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Bethany Evangelical
Lutheran Church

Ishpeming, Michigan † Est. 1870

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Easter 5/10

          At the time of his Ascension Jesus said to his disciples, “You will be my witnesses in Jerusalem, in all Judea and Samaria, and to the ends of the earth.”  That’s the mission, starting in Jerusalem but then moving outward from there as Jesus emphasizes the expanding, inclusive nature of this mission. It’s good to keep this in mind as you read from the book of Acts because it more or less serves as an outline of the book.

The opening chapters do focus on what goes on in Jerusalem following Pentecost, particularly the rapid growth of the church, but Chapter 8, from which the story of the Ethiopian eunuch comes, starts with persecution against the church in Jerusalem as the success of the mission was seen as a problem by those in power.  This persecution causes Jesus’ followers to be scattered throughout the countryside of Judea and Samaria, all of this still in the first verse of chapter 8, but you already can see the beginning of the move out of Jerusalem to the other places that Jesus had mentioned, even if it is persecution that spurs the move.    

Chapter 8 continues with a story of Philip preaching in Samaria, again indicative of that outward move, and then in verse 26, the beginning of today’s reading, an angel of the Lord directs Philip to head south from where he is and perhaps that puts him on the road that goes to the end of the earth, the end of the earth that Jesus mentioned in his mission statement.   In any case it’s a move that extends the mission even further and it’s on this road that Philip encounters the Ethiopian eunuch.

This individual is a somewhat complicated character.  He’s an Ethiopian which means he’s from someplace else, a foreigner, which emphasizes the widening mission.  He could be Jewish, we don’t really know that, but he could be.  The text says he was on the way back from Jerusalem where he went to worship so at least he’s a seeker, someone who wants to know more about Judaism.  He was in charge of the treasury of the Candace, the Candace being the queen mother back in Ethiopia and being in charge of the treasury would be a position of status.  The fact that he’s traveling in a chariot is another sign of status and the fact that he has a scroll of the prophet Isaiah would be a sign of his wealth so this individual has some things going for him.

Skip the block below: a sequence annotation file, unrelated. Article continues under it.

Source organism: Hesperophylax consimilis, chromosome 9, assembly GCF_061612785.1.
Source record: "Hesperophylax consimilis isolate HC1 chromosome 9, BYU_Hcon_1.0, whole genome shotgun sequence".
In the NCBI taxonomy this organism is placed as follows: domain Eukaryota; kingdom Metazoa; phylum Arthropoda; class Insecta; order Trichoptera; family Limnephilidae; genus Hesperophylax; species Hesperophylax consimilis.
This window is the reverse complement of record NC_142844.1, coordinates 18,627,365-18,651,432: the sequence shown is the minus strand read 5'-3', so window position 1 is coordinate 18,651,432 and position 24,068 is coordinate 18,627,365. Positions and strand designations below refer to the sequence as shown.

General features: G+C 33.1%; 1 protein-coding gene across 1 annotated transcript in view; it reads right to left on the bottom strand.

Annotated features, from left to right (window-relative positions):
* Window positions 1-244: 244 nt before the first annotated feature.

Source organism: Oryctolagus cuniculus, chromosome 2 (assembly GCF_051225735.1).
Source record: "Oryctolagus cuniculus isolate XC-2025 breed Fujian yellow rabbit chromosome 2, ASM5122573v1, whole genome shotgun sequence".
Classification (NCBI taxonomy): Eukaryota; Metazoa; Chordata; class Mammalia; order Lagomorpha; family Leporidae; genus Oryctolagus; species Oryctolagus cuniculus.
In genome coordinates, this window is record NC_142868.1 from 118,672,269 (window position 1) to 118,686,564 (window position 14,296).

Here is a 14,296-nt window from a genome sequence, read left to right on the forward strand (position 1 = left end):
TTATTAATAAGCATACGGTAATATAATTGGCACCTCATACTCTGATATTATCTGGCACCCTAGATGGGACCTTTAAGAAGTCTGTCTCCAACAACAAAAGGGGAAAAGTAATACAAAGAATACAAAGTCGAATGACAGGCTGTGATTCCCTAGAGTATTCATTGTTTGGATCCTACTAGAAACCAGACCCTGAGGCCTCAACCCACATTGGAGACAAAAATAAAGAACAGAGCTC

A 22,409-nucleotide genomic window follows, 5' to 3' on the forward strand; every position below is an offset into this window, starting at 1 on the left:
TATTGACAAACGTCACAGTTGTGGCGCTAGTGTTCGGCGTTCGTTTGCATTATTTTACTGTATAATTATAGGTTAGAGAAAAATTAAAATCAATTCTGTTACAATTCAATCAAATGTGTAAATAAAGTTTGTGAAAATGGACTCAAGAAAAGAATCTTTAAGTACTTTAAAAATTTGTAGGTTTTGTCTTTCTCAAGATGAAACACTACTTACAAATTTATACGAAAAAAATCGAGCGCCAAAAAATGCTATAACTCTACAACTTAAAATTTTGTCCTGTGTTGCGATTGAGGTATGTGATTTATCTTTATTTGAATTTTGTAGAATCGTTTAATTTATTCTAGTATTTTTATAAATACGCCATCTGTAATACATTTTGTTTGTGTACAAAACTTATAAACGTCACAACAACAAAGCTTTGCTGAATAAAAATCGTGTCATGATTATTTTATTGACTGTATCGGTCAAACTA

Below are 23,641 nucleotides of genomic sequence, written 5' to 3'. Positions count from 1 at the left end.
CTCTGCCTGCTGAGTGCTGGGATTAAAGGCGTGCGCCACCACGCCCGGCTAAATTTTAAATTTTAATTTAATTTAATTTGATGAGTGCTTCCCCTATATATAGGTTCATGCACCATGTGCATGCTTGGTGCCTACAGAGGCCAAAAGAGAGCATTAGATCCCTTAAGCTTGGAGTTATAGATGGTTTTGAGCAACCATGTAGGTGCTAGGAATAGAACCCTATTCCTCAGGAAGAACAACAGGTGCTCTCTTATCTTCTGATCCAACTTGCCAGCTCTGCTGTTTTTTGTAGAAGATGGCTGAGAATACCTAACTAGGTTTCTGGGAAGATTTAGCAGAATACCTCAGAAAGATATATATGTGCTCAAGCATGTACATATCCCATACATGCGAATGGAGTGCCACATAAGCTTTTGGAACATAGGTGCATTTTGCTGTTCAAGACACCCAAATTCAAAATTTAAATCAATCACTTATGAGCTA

But he’s also a eunuch and it’s his eunuch-ness that seems to be the characteristic we’re supposed to pay attention to.  The first time he’s mentioned he’s the Ethiopian eunuch but after that he’s just the eunuch, the Ethiopian part doesn’t seem to matter and while his foreignness makes him something of an outsider, it is the fact that he’s a eunuch that really makes him an outsider, precluded from entering the temple of the Lord according to the laws of Deuteronomy and Leviticus.

That’s the background, but maybe to get at what this has to say to us about being followers of the Risen Christ in the fifth week after Easter the best thing to do is to look at the three questions the eunuch asks Philip.

Philip is running along beside the chariot and he sees and hears that the eunuch is reading from Isaiah so he asks if he understands what he’s reading and the eunuch’s first question is “How can I, unless someone guides me?”  Now that’s a question I’ll bet you can relate to; I can certainly relate to it.  The Bible is a wonderful book but it’s not always an easy book; it can be downright frustrating and confusing.  Luther sometimes talked about the plain meaning of the text but there’s lots of texts where the meaning isn’t very plain. 

We need people to guide us, people who know more about the history and the context and the literary style and so forth because knowing all of that adds to the meaning and the beauty of it and it also gets us closer to what the original authors were up to.  It’s not that you can’t read the Bible on your own and have it be very meaningful, but a guide can help to answer questions you might have, or (as people who come to Bible study find) a guide might raise more questions, hopefully questions that don’t scare you away but which ultimately deepen your faith.